One of the most critical success factors regarding how a company is run is dictated by the quality of human resources services. Effective human resource management practices drive employee satisfaction and commitment. This in turn leads to higher customer satisfaction and loyalty which results in increased profitability and growth. Some research has even shown that effective people management is more important than technology, quality and competitive strategy in its impact to the bottom line.
We need to keep in mind, however, that different environments call for different human resource approaches. Those HR practices that served companies well in the industrial era are not adequate for the challenges of the knowledge economy. Critical success factors have changed. Nowadays, business success is largely dependent upon adaptability, speed, and innovation. To be impactful in knowledge economy, HR should seek ways to reduce red tape and build more flexibility.
A shift in mindset
Unfortunately, too many HR people are still stuck in the mindset which was dominant in industrial economy. As industrial firms focused on enhancing the efficiency of production and work processes, personnel administration’s main role was to ensure compliance and standardization. Personnel function was expected to play a policing role through setting policies and procedures, maintaining control, and providing consistency.
Today we are still witnessing a lot of accepted HR practices centered in that experience. For instance, HR is still known for creating Bible-thick policy manuals which nobody ever reads cover to cover. I have come across a one-hundred-thirty page employee handbook and most of the rules noted in the manual were centered on telling employees only what not to do.
When employees are focused on avoiding the negatives, they are unlikely to make many positive contributions. They need to be trusted to do what is in the best interests of the company. For example, HR policy stipulates that employees should have lunch breaks between twelve and two o’clock. It seems reasonable to trust employees to decide when they want to have their lunch breaks. I can see no reason why an employee couldn’t have lunch at 11.30 a.m. if she chooses to and her work schedule allows it.
There are countless more examples of HR policies that put unreasonable restrictions on employees. Job descriptions run to two or three pages, attempting to cover every possible task that the perfect incumbent should be able to perform, but there are many changes and uncertainty in today’s workplace and no job description can adequately describe all possible situations. People are best able to sense and make judgments to find best solutions in different situations. Overregulation can prevent employees from quickly responding to change or taking proactive steps in anticipation of change.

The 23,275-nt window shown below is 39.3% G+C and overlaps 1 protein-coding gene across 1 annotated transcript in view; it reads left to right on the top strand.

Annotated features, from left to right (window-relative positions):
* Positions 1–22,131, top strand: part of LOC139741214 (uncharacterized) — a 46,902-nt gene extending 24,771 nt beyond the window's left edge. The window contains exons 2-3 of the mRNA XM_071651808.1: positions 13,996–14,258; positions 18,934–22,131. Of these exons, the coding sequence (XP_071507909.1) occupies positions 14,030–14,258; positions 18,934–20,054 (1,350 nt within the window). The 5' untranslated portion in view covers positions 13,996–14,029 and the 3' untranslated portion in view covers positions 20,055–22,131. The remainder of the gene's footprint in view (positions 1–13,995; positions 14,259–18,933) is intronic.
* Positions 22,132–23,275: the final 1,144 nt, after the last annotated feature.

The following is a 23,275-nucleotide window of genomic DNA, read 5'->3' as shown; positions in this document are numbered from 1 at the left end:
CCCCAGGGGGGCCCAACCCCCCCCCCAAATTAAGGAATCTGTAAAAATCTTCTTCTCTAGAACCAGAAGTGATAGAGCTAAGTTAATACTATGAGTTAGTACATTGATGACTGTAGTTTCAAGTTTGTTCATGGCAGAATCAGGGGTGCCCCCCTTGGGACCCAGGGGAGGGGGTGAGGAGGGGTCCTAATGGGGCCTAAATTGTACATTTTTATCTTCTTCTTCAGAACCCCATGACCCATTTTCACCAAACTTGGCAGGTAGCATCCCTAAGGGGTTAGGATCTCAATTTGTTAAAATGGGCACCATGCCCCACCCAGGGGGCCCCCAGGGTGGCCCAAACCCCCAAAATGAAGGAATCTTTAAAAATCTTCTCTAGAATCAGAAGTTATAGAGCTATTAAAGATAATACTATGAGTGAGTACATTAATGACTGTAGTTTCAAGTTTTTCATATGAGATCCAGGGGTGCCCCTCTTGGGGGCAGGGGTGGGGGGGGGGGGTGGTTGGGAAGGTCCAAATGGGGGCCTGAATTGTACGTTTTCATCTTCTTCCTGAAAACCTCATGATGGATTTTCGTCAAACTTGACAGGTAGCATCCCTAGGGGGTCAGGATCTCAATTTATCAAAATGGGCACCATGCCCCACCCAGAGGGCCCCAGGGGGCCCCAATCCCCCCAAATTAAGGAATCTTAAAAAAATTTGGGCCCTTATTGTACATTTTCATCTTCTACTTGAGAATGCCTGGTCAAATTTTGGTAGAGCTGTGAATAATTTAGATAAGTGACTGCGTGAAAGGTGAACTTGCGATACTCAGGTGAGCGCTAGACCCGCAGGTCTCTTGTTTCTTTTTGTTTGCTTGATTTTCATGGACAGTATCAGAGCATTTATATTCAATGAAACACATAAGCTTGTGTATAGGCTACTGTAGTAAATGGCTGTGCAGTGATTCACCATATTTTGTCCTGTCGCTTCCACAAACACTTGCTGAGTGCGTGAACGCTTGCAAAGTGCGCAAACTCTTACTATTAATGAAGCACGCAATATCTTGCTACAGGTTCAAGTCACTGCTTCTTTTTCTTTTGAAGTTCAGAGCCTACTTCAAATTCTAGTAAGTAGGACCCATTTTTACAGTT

Instead of restricting people with all kinds of policies and procedures, HR should rather focus on enabling activities. First, every role should be designed so employees can understand the interconnections between their role, the business strategy, the deliverables, and the customer. Second, more emphasis should be placed on guiding employees with company values. Values help them execute strategy and make appropriate decisions when facing unfamiliar problems or situations.
We have all come across HR policies that unreasonably limit managers’ decision making rights, such as HR not allowing line managers to promote their employees before they have worked with the company for a certain period of time, or HR not permitting the line manager to give his employee a certain job title because she doesn’t have anyone reporting to her, or HR not being supportive of telecommuting because of its potential negative sides. As these real-life examples clearly demonstrate, HR policy can be overly policy and compliance driven, stifling the ability of managers to be effective. And, because managers are ultimately held responsible for the outcome of their section, they should utilize HR guidance but have the authority to make section based decisions based on the individual and the situation.